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- Everything You Need to Know About Emergency Power Generators
Everything You Need to Know About Emergency Power Generators
Prepare for unexpected electrical outages with an emergency gas-powered backup generator.
- Photo: wescarverelectric.com
A power outage that lasts a few hours is often nothing more than an inconvenience, requiring some flashlights and a little patience. But when a major storm knocks out electricity for days, life without a generator can become real bleak, real fast. Food spoils, mold grows, and basements prone to flooding are robbed of their working sump pump and begin to take on water. Extended power outages in the winter can be even more dangerous. Plummeting temperatures and a home without heat can be a deadly combination, especially to the oldest and youngest residents in the home. In these situations, a backup power solution can literally be a lifesaver.
Despite the fact that power outages have been taking place in the U.S. since the creation of the power grid, there’s still plenty of confusion among homeowners when it comes to their residential generator options. Whether it’s educating the public on proper use of a portable generator or instructing consumers on how to properly size for a permanent generator solution, the generator industry has its work cut out for it.
To make matters even more challenging, today’s home gobbles up electricity like never before. Also, many home also contain sensitive, high-tech appliances and electronics that can be inoperable or even damaged by “unclean” power from a generator. Fortunately, the generator manufacturers seem to have all of these bases covered. Not only are they making it easier for homeowners to choose the right emergency power solution, the solutions are keeping up with the needs of the modern home.
When looking into a generator purchase, one of the biggest challenges facing the curious consumer is proper sizing. “The two questions people ask are ‘How do I select a product?’ and ‘How much is it going to cost me?’ ” says Mike Betker, marketing manager for Briggs & Stratton, an engine manufacturing company headquartered in Milwaukee, Wis. Briggs & Stratton recently signed on to manufacturer a line of GE-branded residential standby generators. “Today’s generators can do more with less,” adds Betker. Both standby generators (also known as “permanent” generators) and portable generators are rated by their kilowatt (kW) output. To match a generator to the home’s needs, a homeowner can begin by totaling up the wattage needs of the appliances that will be powered during an outage. Special attention needs to be given to the startup wattage of bigger appliances like refrigerators, which are always going to use more than the running wattage.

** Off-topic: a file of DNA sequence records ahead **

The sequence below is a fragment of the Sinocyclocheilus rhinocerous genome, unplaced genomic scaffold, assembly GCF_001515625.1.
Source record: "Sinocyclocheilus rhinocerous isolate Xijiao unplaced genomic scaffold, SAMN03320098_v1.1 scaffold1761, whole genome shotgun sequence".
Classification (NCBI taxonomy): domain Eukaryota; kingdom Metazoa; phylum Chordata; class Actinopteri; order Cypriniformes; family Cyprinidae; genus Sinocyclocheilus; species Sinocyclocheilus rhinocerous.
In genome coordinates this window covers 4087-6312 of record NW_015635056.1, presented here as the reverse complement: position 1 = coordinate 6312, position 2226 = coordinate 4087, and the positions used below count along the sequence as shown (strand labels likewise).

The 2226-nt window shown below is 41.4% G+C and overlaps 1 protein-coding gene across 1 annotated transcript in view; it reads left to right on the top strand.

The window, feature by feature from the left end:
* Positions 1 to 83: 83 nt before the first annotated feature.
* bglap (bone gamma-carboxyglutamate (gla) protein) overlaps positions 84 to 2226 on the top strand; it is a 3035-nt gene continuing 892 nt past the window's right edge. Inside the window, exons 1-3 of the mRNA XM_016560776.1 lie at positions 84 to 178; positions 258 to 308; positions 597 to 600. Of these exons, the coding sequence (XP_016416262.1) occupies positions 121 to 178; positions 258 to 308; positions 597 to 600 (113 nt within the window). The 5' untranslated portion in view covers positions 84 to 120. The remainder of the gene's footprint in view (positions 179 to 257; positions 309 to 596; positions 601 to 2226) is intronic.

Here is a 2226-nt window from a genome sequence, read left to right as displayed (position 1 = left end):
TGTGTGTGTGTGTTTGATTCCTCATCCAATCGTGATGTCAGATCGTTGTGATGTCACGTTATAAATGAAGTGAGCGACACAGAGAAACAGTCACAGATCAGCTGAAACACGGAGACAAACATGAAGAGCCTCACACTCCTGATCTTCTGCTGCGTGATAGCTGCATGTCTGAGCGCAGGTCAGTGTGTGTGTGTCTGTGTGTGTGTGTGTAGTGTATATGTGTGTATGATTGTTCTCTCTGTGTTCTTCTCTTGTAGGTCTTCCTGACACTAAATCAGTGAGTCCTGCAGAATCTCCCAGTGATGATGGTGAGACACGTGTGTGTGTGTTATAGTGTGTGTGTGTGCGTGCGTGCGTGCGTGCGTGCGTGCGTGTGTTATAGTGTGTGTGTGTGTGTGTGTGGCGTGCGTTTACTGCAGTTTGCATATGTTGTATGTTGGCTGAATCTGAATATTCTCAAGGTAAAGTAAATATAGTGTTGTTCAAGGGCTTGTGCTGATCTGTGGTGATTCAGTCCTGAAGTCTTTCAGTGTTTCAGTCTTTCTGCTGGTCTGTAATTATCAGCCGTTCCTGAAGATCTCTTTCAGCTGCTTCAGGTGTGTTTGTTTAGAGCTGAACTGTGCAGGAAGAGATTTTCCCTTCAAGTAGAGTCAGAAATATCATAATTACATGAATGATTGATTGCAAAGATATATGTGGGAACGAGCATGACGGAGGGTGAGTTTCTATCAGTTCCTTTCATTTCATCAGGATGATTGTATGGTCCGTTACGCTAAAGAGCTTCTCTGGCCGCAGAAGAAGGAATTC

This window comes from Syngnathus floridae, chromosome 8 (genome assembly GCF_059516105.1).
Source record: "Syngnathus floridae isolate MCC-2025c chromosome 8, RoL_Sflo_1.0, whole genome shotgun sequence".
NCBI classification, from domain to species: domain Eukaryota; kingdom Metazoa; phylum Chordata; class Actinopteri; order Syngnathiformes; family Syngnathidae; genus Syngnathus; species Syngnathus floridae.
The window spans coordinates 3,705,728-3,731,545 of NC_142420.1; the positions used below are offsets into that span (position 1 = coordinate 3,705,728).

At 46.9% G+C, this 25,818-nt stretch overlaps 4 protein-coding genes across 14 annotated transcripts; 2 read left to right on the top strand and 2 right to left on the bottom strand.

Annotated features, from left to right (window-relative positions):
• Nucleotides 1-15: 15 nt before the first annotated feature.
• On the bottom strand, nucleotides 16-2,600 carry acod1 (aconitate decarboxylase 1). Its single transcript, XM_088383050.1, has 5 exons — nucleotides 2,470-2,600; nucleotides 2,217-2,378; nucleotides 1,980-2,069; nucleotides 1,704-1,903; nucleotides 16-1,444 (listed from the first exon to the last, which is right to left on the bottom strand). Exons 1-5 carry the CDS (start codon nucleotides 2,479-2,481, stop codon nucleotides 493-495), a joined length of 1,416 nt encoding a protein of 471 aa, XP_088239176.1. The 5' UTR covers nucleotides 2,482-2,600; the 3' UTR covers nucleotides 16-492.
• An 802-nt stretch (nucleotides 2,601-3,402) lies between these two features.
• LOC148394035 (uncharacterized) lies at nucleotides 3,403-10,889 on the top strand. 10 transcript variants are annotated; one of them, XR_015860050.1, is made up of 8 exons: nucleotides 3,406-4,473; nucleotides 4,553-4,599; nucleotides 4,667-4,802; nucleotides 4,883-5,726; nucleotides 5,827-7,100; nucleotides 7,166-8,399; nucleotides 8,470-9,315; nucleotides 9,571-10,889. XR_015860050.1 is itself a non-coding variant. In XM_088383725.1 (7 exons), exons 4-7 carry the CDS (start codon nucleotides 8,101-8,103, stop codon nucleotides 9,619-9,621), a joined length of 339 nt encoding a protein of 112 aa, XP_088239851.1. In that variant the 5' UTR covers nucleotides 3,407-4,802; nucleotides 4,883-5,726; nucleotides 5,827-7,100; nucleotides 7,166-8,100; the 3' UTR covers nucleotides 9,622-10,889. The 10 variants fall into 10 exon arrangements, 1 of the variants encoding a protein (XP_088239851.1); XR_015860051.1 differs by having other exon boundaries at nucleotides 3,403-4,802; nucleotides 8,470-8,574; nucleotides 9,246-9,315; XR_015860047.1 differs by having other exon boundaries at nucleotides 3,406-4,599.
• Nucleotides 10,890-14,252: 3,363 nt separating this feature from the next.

To jump-start the sizing process, generator manufacturers like GE, Generac, and Kohler all feature handy sizing tools on their websites. Consumers enter the square footage of the home and check off from a list the appliances, devices or systems,such as the refrigerator, microwave, central air, and TV,that are to be powered by the generator during a power outage. To test Kohler’s Sizing Calculator, an imaginary home measuring 2,000 square feet was inputted. Among the items to be powered during an outage were the refrigerator, microwave oven, range, TV, personal computer, central air, dehumidifier, fan, security system and a few other essentials. The Calculator tallied the total wattage of the selected units as well as the start-up volt-amps and determined that the Kohler 15 kW Residential Generator would be a good fit for the fictitious home. “The selection guide walks consumers down a path,” says Betker. “You don’t have to fret the solution.”
Of course, homeowners who are still uncertain about matching a generator to the home using an online resource or prefer talking to an expert can always consult one. Some manufacturers recommend it, like Jake Thomas, product manager for Generac, who says,The best way to choose a standby generator is to have an electrician size it.
Sensitive New-Age Generator
Electronic items like plasma TVs, computers and the complicated controls often found in today’s HVAC systems can be sensitive to the power used to run them. When powered by grid-supplied electricity, these devices operate without an issue. But generators all produce something called harmonic distortion, which can confuse or even damage the plugged-in sensitive devices. The total harmonic distortion, or THD, of a generator will determine the potential for issues with high-end or sensitive electronics during a power outage.
“Generator power is not utility-grade power,” says Thomas. “A high THD can mean that the controller for the high-end HVAC system doesn’t recognize the power or the plasma TV has a line running through it.” The THD issue has been a hot one in the generator industry and has led to new models of generators that minimize the THD to levels that won’t negatively affect the sensitive electronic items and systems in the home. Homeowners shopping for a backup power generator should consider a generator with a THD of five or six percent or below if sensitive electronic devices are going to be powered.
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